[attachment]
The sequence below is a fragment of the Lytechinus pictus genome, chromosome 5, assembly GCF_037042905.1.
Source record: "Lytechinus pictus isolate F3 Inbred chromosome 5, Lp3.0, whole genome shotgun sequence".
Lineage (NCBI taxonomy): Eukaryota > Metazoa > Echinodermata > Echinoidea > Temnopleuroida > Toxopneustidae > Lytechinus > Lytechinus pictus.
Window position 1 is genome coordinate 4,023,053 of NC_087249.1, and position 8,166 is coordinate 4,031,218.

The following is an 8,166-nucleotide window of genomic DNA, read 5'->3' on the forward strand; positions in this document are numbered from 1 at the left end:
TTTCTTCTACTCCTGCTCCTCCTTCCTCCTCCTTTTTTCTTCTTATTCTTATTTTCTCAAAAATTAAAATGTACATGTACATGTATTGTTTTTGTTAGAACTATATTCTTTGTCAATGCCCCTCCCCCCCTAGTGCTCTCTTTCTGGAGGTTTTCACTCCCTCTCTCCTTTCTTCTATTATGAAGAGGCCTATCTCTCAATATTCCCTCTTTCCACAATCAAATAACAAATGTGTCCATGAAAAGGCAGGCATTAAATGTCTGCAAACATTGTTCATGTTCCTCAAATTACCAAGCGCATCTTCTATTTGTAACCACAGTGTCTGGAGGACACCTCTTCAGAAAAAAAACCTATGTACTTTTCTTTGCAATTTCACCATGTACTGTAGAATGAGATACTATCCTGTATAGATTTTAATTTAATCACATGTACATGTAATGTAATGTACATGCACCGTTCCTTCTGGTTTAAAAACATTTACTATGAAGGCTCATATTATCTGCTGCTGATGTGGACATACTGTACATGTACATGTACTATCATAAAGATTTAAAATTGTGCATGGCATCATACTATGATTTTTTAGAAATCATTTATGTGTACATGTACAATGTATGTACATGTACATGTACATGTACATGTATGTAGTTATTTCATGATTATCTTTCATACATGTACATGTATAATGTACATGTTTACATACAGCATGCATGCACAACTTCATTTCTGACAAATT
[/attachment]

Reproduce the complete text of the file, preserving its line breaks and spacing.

The sequence below is a fragment of the Lytechinus pictus genome, chromosome 5, assembly GCF_037042905.1.
Source record: "Lytechinus pictus isolate F3 Inbred chromosome 5, Lp3.0, whole genome shotgun sequence".
Lineage (NCBI taxonomy): Eukaryota > Metazoa > Echinodermata > Echinoidea > Temnopleuroida > Toxopneustidae > Lytechinus > Lytechinus pictus.
Window position 1 is genome coordinate 4,023,053 of NC_087249.1, and position 8,166 is coordinate 4,031,218.

The following is an 8,166-nucleotide window of genomic DNA, read 5'->3' on the forward strand; positions in this document are numbered from 1 at the left end:
TTTCTTCTACTCCTGCTCCTCCTTCCTCCTCCTTTTTTCTTCTTATTCTTATTTTCTCAAAAATTAAAATGTACATGTACATGTATTGTTTTTGTTAGAACTATATTCTTTGTCAATGCCCCTCCCCCCCTAGTGCTCTCTTTCTGGAGGTTTTCACTCCCTCTCTCCTTTCTTCTATTATGAAGAGGCCTATCTCTCAATATTCCCTCTTTCCACAATCAAATAACAAATGTGTCCATGAAAAGGCAGGCATTAAATGTCTGCAAACATTGTTCATGTTCCTCAAATTACCAAGCGCATCTTCTATTTGTAACCACAGTGTCTGGAGGACACCTCTTCAGAAAAAAAACCTATGTACTTTTCTTTGCAATTTCACCATGTACTGTAGAATGAGATACTATCCTGTATAGATTTTAATTTAATCACATGTACATGTAATGTAATGTACATGCACCGTTCCTTCTGGTTTAAAAACATTTACTATGAAGGCTCATATTATCTGCTGCTGATGTGGACATACTGTACATGTACATGTACTATCATAAAGATTTAAAATTGTGCATGGCATCATACTATGATTTTTTAGAAATCATTTATGTGTACATGTACAATGTATGTACATGTACATGTACATGTACATGTATGTAGTTATTTCATGATTATCTTTCATACATGTACATGTATAATGTACATGTTTACATACAGCATGCATGCACAACTTCATTTCTGACAAATT